1) God promises to be present with Jacob, wherever he goes. (This, in contrast to the common belief in ancient times, that the idol gods of the heathen were restricted to a particular territory.) For the Christian, see: Matt. 28:20; Heb. 13:5-6.

2) God promises to guide and protect him in his pilgrimage. For the Christian, see: Lk. 1:79; Rom. 8:14; Gal. 5:18.

3) God promises to bring him back again to the Promised Land of Canaan. There is no precise parallel to this for the church, since we have not been assigned an earthly territory. We are, however, called citizens of heaven (Phil. 3:20), and can be assured of the successful completion of our pilgrimage there. For the Christian, see: II Cor. 5:1; II Pet. 1:11; Rev. 3:21.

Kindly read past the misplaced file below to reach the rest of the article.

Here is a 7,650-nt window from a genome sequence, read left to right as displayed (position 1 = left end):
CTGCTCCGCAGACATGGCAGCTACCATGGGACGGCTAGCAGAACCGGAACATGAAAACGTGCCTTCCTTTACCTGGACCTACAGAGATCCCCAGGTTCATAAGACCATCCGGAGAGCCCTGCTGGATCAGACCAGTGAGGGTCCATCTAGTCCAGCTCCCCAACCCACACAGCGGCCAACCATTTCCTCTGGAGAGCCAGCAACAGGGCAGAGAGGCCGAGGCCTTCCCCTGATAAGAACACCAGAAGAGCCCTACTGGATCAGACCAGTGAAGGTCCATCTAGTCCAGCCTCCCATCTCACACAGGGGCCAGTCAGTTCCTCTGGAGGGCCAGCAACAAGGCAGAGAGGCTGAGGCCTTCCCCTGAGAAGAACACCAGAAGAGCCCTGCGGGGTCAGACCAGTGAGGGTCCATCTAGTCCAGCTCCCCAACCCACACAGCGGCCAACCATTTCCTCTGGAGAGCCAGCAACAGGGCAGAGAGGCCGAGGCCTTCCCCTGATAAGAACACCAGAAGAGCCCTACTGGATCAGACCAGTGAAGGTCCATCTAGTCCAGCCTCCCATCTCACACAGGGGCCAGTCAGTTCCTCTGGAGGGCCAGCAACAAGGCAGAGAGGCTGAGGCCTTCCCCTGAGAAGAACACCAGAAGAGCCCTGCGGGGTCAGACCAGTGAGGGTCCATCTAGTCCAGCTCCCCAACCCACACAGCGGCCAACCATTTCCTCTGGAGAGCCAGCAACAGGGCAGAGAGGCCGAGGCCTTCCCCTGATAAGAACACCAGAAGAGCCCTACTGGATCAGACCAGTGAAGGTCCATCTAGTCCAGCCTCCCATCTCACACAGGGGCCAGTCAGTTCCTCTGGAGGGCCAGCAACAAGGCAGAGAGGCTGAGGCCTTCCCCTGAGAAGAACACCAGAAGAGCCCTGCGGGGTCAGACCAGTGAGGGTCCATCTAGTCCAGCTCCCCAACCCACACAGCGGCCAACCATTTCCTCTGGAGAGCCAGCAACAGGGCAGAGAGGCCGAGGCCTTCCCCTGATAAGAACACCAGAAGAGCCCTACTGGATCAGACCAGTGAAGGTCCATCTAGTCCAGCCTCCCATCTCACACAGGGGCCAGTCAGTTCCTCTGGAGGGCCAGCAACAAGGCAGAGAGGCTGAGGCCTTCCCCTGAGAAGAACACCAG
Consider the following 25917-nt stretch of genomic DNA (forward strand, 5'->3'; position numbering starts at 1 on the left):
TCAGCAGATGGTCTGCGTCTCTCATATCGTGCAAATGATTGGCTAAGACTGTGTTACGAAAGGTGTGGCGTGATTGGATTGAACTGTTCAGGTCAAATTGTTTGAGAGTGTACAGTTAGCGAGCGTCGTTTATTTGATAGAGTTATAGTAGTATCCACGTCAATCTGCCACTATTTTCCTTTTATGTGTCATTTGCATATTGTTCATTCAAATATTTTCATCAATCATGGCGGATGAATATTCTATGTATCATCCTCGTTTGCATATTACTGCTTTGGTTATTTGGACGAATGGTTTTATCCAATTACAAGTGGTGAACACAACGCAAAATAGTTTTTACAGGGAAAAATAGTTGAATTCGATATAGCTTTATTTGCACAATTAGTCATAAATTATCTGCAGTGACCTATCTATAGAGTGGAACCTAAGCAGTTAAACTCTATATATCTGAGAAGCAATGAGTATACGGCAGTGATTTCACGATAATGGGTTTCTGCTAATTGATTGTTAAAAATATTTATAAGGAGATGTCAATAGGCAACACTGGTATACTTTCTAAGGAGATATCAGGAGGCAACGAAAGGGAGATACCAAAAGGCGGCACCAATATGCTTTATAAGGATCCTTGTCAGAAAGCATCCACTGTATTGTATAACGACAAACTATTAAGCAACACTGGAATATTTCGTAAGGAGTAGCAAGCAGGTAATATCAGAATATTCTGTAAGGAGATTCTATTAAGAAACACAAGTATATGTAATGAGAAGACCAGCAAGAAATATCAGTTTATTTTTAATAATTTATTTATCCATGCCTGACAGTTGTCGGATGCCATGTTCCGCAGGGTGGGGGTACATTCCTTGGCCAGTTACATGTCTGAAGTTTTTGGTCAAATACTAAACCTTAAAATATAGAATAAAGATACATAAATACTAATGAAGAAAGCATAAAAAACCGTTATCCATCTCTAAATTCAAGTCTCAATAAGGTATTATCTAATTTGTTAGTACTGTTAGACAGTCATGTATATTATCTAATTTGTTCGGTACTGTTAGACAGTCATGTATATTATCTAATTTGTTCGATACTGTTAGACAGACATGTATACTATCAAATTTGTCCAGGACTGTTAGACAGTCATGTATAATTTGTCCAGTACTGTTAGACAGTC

4) God promises to fulfil His word to Jacob–expressed in the Abrahamic Covenant, restated to both Isaac and Jacob (vs. 13-14), including both blessings for the nation of Israel and, through them, blessings for the whole human family. Similarly, all of God’s promises to us, in Christ, are certain to be fulfilled. For the Christian, see: II Cor. 1:20; Gal. 3:22; Eph. 1:13-14; Heb. 6:18-19.

CH-1) We are climbing Jacob’s ladder,
We are climbing Jacob’s ladder,
We are climbing Jacob’s ladder,
Soldiers of the cross.

CH-3) Sinner, do you love my Jesus?
Sinner, do you love my Jesus?
Sinner, do you love my Jesus?
Soldiers of the cross.

CH-4) If you love Him, why not serve Him?
If you love Him, why not serve Him?
If you love Him, why not serve Him?
Soldiers of the cross.

Questions:
1) What do you believe the American slaves got out of the dream of Jacob?

2) What lessons are we to draw from the Genesis passage today?

Links:
Wordwise Hymns
The Cyber Hymnal
Hymnary.org

Posted by: rcottrill | September 26, 2014

Teach Me, O Lord, Thy Holy Will

Graphic Bob and Christmas Book (2)HOW TO USE THIS BLOG